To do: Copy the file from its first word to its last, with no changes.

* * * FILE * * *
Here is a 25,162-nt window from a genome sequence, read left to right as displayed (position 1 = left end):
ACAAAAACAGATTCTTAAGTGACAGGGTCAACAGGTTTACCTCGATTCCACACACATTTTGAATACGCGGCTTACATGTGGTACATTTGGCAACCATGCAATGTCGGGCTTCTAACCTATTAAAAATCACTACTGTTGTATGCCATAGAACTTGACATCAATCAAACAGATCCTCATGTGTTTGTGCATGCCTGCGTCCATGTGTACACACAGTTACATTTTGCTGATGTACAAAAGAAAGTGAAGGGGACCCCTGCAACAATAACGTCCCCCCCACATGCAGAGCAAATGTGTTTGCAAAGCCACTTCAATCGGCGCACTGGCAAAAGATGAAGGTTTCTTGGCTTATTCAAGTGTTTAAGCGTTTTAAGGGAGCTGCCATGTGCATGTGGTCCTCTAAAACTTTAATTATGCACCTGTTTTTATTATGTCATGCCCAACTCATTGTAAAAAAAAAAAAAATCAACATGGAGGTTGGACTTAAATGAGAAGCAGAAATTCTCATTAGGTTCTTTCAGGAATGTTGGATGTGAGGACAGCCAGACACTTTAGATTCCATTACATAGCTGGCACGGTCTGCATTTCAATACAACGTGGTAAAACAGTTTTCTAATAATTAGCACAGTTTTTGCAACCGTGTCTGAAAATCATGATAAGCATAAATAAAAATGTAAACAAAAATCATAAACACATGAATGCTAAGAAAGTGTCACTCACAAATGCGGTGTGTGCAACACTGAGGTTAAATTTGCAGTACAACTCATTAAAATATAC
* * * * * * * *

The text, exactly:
Here is a 25,162-nt window from a genome sequence, read left to right as displayed (position 1 = left end):
ACAAAAACAGATTCTTAAGTGACAGGGTCAACAGGTTTACCTCGATTCCACACACATTTTGAATACGCGGCTTACATGTGGTACATTTGGCAACCATGCAATGTCGGGCTTCTAACCTATTAAAAATCACTACTGTTGTATGCCATAGAACTTGACATCAATCAAACAGATCCTCATGTGTTTGTGCATGCCTGCGTCCATGTGTACACACAGTTACATTTTGCTGATGTACAAAAGAAAGTGAAGGGGACCCCTGCAACAATAACGTCCCCCCCACATGCAGAGCAAATGTGTTTGCAAAGCCACTTCAATCGGCGCACTGGCAAAAGATGAAGGTTTCTTGGCTTATTCAAGTGTTTAAGCGTTTTAAGGGAGCTGCCATGTGCATGTGGTCCTCTAAAACTTTAATTATGCACCTGTTTTTATTATGTCATGCCCAACTCATTGTAAAAAAAAAAAAAATCAACATGGAGGTTGGACTTAAATGAGAAGCAGAAATTCTCATTAGGTTCTTTCAGGAATGTTGGATGTGAGGACAGCCAGACACTTTAGATTCCATTACATAGCTGGCACGGTCTGCATTTCAATACAACGTGGTAAAACAGTTTTCTAATAATTAGCACAGTTTTTGCAACCGTGTCTGAAAATCATGATAAGCATAAATAAAAATGTAAACAAAAATCATAAACACATGAATGCTAAGAAAGTGTCACTCACAAATGCGGTGTGTGCAACACTGAGGTTAAATTTGCAGTACAACTCATTAAAATATAC